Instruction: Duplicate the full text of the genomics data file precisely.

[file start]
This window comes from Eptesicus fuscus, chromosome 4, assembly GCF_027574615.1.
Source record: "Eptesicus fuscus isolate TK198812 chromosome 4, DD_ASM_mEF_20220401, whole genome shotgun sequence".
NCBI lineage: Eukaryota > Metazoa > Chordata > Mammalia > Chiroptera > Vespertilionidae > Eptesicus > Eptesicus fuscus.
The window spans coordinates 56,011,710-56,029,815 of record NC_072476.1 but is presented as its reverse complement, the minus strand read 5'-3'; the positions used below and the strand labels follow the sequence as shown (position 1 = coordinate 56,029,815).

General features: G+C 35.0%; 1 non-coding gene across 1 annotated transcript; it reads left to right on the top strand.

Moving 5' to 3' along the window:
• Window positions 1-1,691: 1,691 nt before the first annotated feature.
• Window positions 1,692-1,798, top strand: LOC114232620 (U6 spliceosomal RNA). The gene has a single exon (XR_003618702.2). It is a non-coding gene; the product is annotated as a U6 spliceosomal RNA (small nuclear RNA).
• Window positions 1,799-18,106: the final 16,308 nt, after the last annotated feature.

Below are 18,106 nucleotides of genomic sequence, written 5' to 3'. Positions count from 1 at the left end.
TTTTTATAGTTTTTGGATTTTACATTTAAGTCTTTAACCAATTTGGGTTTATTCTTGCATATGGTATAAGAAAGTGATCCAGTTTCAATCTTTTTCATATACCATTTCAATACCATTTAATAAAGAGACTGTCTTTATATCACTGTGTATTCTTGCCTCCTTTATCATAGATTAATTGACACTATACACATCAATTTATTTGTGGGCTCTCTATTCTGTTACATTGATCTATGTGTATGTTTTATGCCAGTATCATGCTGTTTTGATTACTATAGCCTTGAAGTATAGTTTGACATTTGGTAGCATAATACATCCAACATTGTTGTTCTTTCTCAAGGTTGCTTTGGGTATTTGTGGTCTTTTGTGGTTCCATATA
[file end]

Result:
This window comes from Eptesicus fuscus, chromosome 4, assembly GCF_027574615.1.
Source record: "Eptesicus fuscus isolate TK198812 chromosome 4, DD_ASM_mEF_20220401, whole genome shotgun sequence".
NCBI lineage: Eukaryota > Metazoa > Chordata > Mammalia > Chiroptera > Vespertilionidae > Eptesicus > Eptesicus fuscus.
The window spans coordinates 56,011,710-56,029,815 of record NC_072476.1 but is presented as its reverse complement, the minus strand read 5'-3'; the positions used below and the strand labels follow the sequence as shown (position 1 = coordinate 56,029,815).

General features: G+C 35.0%; 1 non-coding gene across 1 annotated transcript; it reads left to right on the top strand.

Moving 5' to 3' along the window:
• Window positions 1-1,691: 1,691 nt before the first annotated feature.
• Window positions 1,692-1,798, top strand: LOC114232620 (U6 spliceosomal RNA). The gene has a single exon (XR_003618702.2). It is a non-coding gene; the product is annotated as a U6 spliceosomal RNA (small nuclear RNA).
• Window positions 1,799-18,106: the final 16,308 nt, after the last annotated feature.

Below are 18,106 nucleotides of genomic sequence, written 5' to 3'. Positions count from 1 at the left end.
TTTTTATAGTTTTTGGATTTTACATTTAAGTCTTTAACCAATTTGGGTTTATTCTTGCATATGGTATAAGAAAGTGATCCAGTTTCAATCTTTTTCATATACCATTTCAATACCATTTAATAAAGAGACTGTCTTTATATCACTGTGTATTCTTGCCTCCTTTATCATAGATTAATTGACACTATACACATCAATTTATTTGTGGGCTCTCTATTCTGTTACATTGATCTATGTGTATGTTTTATGCCAGTATCATGCTGTTTTGATTACTATAGCCTTGAAGTATAGTTTGACATTTGGTAGCATAATACATCCAACATTGTTGTTCTTTCTCAAGGTTGCTTTGGGTATTTGTGGTCTTTTGTGGTTCCATATA